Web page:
The teams went into Sunday’s match-up with the Germans in the ascendancy. Slovakia’s 5-2 loss against Italy on Thursday left it two points behind and knowing that only a win in regulation would be good enough to take gold in the Austrian town of Radenthein. Germany, meanwhile, had won all four games but needed at least one point to edge by Slovakia.
However, a blistering start from Slovakia saw Peter Kudelka’s team jump into a 2-0 lead inside the first seven minutes. Germany ran into penalty trouble early on, handing the Slovaks a 5-on-3 advantage. It took just nine seconds for Michaela Hajnikova to convert that opportunity, and Nina Cengelova added a second with the Germans still on the penalty kill.
“We were well prepared for Germany,” Kudelka was quoted on the website of the Slovak Ice Hockey Federation website. “We studied their game and we knew what to expect. Of course, those two quick power-play goals really helped us, but even after they got back into the game we showed the tenacity, spirit and organization to regain control and get the win.”
Germany did make it tough. Three seconds after a 5-on-3 power play came to an end, Sarah Kubiczek pulled one back. Then the second period saw the Slovak goal under intense pressure; a solitary shot on the German net was testimony to the balance of play but Nikola Zimkova preserved her team’s slender advantage. However, the second intermission gave Slovakia the chance to regroup and three unanswered goals in the final frame secured the victory and the gold medal.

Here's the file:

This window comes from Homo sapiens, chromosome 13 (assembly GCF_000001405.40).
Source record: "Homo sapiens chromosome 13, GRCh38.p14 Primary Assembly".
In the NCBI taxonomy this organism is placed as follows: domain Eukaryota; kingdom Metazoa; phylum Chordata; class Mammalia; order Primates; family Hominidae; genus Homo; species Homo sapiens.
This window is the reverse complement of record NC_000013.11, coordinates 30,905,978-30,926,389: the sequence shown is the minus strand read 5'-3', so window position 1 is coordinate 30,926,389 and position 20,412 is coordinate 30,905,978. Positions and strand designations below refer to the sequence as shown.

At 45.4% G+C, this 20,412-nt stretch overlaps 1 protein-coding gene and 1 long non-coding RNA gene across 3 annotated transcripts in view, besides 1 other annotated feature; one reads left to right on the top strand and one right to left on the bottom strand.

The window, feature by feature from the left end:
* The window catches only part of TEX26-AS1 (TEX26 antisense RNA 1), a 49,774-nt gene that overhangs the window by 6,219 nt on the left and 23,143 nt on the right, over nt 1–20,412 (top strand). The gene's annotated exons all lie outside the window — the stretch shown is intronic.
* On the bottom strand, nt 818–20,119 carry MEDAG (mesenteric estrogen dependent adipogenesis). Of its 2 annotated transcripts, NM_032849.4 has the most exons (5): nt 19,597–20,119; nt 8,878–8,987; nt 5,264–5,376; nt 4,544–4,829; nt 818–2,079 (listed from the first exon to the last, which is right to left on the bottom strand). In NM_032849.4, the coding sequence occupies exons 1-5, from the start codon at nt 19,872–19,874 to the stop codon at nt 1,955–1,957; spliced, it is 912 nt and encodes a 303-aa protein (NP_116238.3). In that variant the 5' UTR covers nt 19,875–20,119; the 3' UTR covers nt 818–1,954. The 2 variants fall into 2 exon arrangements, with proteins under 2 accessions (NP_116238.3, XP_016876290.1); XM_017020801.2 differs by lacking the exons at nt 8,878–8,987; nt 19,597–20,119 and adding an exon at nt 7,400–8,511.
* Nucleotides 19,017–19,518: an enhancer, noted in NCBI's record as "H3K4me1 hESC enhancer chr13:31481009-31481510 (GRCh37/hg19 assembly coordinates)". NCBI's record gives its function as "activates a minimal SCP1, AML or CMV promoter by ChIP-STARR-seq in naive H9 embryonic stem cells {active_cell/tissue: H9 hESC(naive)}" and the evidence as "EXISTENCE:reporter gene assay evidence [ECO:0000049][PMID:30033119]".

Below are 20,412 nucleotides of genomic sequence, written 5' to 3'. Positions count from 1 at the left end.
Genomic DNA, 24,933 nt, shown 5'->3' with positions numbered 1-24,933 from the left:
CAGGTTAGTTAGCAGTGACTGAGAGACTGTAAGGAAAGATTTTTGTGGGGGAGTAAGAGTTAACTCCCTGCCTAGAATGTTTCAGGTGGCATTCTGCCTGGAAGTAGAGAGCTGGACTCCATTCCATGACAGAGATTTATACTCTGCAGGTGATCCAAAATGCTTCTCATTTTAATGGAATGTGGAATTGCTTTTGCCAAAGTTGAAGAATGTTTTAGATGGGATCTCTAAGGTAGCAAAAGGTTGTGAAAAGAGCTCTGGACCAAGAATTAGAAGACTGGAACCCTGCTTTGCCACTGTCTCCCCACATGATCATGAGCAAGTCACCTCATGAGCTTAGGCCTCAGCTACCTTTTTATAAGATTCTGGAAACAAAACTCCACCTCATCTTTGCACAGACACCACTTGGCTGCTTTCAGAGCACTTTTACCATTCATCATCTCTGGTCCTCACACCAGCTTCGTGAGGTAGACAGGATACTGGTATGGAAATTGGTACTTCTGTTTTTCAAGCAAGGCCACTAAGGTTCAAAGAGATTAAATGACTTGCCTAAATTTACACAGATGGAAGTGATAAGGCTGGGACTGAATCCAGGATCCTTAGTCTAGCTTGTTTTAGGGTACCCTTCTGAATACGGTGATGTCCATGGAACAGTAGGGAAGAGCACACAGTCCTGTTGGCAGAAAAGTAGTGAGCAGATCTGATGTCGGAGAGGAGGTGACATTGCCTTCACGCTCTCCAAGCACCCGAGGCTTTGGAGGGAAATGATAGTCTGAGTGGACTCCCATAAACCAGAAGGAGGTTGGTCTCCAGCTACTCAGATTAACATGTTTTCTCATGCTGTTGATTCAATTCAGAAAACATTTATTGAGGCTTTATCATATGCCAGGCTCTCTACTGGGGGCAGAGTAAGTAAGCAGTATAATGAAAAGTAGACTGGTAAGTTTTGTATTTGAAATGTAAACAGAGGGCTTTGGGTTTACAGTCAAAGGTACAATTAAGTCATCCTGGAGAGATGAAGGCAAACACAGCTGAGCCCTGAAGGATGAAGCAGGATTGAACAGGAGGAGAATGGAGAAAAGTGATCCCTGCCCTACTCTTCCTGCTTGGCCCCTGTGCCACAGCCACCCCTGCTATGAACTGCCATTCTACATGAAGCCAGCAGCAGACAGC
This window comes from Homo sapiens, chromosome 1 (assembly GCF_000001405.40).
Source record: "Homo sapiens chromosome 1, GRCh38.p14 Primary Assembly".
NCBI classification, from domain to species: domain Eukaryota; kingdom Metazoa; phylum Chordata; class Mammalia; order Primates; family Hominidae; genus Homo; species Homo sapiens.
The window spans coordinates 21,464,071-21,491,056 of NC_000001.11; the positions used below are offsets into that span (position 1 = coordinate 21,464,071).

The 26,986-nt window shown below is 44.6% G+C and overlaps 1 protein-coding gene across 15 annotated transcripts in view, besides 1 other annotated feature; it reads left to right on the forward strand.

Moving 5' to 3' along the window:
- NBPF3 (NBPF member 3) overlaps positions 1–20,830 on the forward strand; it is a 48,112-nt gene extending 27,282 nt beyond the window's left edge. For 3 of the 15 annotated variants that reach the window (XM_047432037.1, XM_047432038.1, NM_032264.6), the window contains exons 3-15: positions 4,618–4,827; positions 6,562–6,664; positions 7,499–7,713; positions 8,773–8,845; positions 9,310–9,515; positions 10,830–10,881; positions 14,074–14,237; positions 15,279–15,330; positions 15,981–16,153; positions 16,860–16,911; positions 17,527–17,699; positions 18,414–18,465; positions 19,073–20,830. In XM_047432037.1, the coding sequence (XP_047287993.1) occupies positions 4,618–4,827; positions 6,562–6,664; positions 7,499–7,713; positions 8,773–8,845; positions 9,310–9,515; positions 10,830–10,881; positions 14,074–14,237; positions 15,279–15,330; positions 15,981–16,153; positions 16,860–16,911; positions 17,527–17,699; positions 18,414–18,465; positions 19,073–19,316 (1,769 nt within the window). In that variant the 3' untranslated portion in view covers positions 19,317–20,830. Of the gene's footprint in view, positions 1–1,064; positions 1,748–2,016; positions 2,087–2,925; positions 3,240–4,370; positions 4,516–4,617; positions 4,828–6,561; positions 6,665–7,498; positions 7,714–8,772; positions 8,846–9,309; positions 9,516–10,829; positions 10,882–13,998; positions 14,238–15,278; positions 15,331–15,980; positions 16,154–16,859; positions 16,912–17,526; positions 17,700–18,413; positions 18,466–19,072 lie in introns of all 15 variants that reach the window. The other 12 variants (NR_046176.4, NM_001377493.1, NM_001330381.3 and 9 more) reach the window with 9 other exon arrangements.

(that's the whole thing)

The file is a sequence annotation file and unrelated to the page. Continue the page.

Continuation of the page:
Germany, relegated from the top division 12 months ago, was left frustrated at missing out after a tournament where it was comfortably the leading scorer. “We just didn’t have enough to beat a physically strong Slovak team,” head coach Franziska Busch told the German Hockey Federation site. “We had a nervous start but then we got into the game better and began creating scoring chances, we just weren’t able to use them. The team never gave up and left everything out there on the ice but unfortunately four wins from five games was only good enough for second place.”
Hungary took bronze, helped by impressive individual contributions from two forwards. Emma Kreisz led the scoring with 10 (2+8) points, one ahead of Mira Seregely (5+3). Seregely tied with Kubiczek on five goals to share the leading goalscorer honours and was chosen as best forward at the tournament. Goalie Zsofia Toth had a goals against average of 1.80 to win the award for top netminder. Slovakia’s Diana Vargova was the leading blue-liner with 5 (2+3) points in her country’s gold medal run.
Italy, bronze medallists 12 months ago, dropped to fourth while newly-promoted Denmark preserved its position in the group thanks to a crucial 4-1 victory over host nation Austria. Two goals from Alberte Schlie in the first period set the Danes on the way to that win; the newcomer also took the Italians to overtime before losing 2-3.
That left Austria rooted to the foot of the table. This year’s host had finished fourth last time out, ahead of Hungary and relegated Norway. But in 2019, home advantage could not save Jyri Kuivala’s team. Losses in the first four games condemned the Austrians to the drop; an overtime victory against Italy thanks to Katherina Heuberger’s goal 16 seconds into the extras was scant consolation on the final day.
Next season’s Division I Group A will see France return to this group after winning promotion in Dumfries on Saturday. Japan drops down from the top division after losing out against the Czechs in the relegation playoff on home ice in Obihiro.